A necessary preliminary is to examine “the issue of early modern literacy, in order to determine who could read and afford Shakespeare’s works in print”. Literature could circulate even among the illiterate: passages from the Bible, daily news, popular stories or plays could be read aloud by family members, friends, or workmates. And unschooled but dogged autodidacts could achieve literacy through their own efforts. The fact that publishers thought it worthwhile to print and reprint poems and plays by Shakespeare, and to offer them for sale at reasonable prices, indicates the existence of a considerable reading public: “there was ‘a significant market’ for single play editions before the First Folio was printed”. Of course, such editions (like the Folio itself) cost less when sold unbound, which helps to explain why some of the early quartos survive in only small numbers, or were even read out of existence.

 

So it is difficult to assess the impact of Shakespeare’s works through reading rather than performance over a period of two centuries, but remarkable facts emerge. Even during Shakespeare’s lifetime, some readers amassed considerable collections of his plays: Sir John Harington (best known as inventor of the water closet but a fascinating character in other ways, too), who died four years before Shakespeare, owned copies of “at least 135 plays, of which 20 were either by or attributed to Shakespeare”; and Sir Edward Dering, who conflated the two parts of Henry IV for amateur performance, was an avid book collector who bought two copies of the First Folio in the year it was published. King Charles I famously left his personal mark on his copy of the Second Folio, writing characters’ names beside the titles of certain plays. A number of prominent clergymen, Protestant and Catholic, bought and inscribed Folios. Among middle-class readers, Edward Pudsey transcribed extracts from several Shakespeare plays during the dramatist’s lifetime.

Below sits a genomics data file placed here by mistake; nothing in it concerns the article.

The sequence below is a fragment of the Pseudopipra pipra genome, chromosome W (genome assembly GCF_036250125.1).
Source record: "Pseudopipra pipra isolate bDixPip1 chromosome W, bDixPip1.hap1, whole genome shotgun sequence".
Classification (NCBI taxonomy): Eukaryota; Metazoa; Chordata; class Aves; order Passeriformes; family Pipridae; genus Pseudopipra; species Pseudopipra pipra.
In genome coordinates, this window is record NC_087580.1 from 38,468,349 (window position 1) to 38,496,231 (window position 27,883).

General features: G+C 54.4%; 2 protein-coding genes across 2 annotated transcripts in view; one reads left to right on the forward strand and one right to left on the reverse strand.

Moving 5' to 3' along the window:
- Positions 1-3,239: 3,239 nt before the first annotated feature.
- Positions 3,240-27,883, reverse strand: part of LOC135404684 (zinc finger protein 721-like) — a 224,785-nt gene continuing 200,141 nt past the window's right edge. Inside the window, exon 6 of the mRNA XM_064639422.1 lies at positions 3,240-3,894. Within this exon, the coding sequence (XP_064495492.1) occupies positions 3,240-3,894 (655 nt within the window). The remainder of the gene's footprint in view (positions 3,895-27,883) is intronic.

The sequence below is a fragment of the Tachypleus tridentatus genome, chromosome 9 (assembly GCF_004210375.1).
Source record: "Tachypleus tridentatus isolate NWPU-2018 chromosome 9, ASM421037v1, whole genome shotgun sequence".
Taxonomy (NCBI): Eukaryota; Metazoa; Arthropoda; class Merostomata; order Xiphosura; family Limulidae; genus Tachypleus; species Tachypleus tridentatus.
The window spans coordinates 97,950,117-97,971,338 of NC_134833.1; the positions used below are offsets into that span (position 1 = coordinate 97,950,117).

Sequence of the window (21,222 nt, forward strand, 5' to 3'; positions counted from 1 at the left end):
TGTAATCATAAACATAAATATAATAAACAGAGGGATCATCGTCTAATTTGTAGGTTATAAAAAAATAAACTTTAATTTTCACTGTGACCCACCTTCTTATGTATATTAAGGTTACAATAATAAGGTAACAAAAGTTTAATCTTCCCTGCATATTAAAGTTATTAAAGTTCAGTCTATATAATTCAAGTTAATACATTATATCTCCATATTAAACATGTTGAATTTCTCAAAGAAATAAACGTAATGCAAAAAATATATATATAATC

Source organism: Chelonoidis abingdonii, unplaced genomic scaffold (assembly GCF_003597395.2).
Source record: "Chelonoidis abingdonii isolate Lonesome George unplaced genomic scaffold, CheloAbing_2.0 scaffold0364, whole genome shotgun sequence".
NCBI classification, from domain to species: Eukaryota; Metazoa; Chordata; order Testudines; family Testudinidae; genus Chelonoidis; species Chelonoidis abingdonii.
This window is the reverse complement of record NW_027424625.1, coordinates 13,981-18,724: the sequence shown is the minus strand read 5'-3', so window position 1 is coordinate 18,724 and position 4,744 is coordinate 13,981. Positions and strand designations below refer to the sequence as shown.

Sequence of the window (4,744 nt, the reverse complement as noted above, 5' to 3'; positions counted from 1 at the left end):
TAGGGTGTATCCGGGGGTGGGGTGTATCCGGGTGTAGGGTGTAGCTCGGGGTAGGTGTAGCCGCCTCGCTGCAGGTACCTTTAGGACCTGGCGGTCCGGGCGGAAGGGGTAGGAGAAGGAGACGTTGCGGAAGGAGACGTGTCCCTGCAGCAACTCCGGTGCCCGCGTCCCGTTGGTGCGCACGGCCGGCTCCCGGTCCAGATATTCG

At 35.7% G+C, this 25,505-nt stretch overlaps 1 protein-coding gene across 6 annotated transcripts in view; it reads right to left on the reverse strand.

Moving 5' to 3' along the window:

The First Folio of 1623 was reprinted three times in the seventeenth century, and quartos continued to be reprinted, but in 1709 came the first solo-edited Complete Works, prepared by Nicholas Rowe, and after this a succession of new editions offered opportunities to annotators. Extraordinarily, the greatest of these editors, Edmond Malone, who owned “the most prodigious collection of early playbooks and poems”, worked towards his edition of 1790 by disbinding all his copies of the quartos and having their leaves inlaid into paper mounts, allowing him to write his copious notes without marking the originals.

 

[ . . . ]

 

 

 

Shakespeare Census

The Shakespeare Conference: SHK 30.101  Sunday, 10 March 2019

 

From:        Al Magary <This email address is being protected from spambots. You need JavaScript enabled to view it.>

Date:         March 8, 2019 at 3:13:30 PM EST

Subject:    Shakespeare Census

 

Dear all,

 

We are very pleased to announce the launch of the new Shakespeare Census <www.shakespearecensus.org>. The Shakespeare Census is a database that attempts to locate and describe all extant copies of all editions of Shakespeare’s works through 1700 (excluding the four folio editions). 

 

The Shakespeare Census enables new work in book history, bibliography, and the reception of Shakespeare’s works, revealing copy-specific information that has been “hiding in plain sight”. It promotes scholarly discussion and collaborative research by assigning each copy a unique identifier (the SC number). Over time, details will continue be added about each copy, including its condition, binding, marginalia, and provenance, along with a bibliography of scholarship discussing that specific copy. Currently the Shakespeare Census includes 1752 copies, and there are certainly more to be located. Many copies are not in Henrietta Bartlett’s Census or ESTC.

 

We invite you to explore the site and to contribute to it by alerting us to copies not yet listed, by contributing copy-specific information, and by identifying scholarship to be added to the copy-specific bibliography.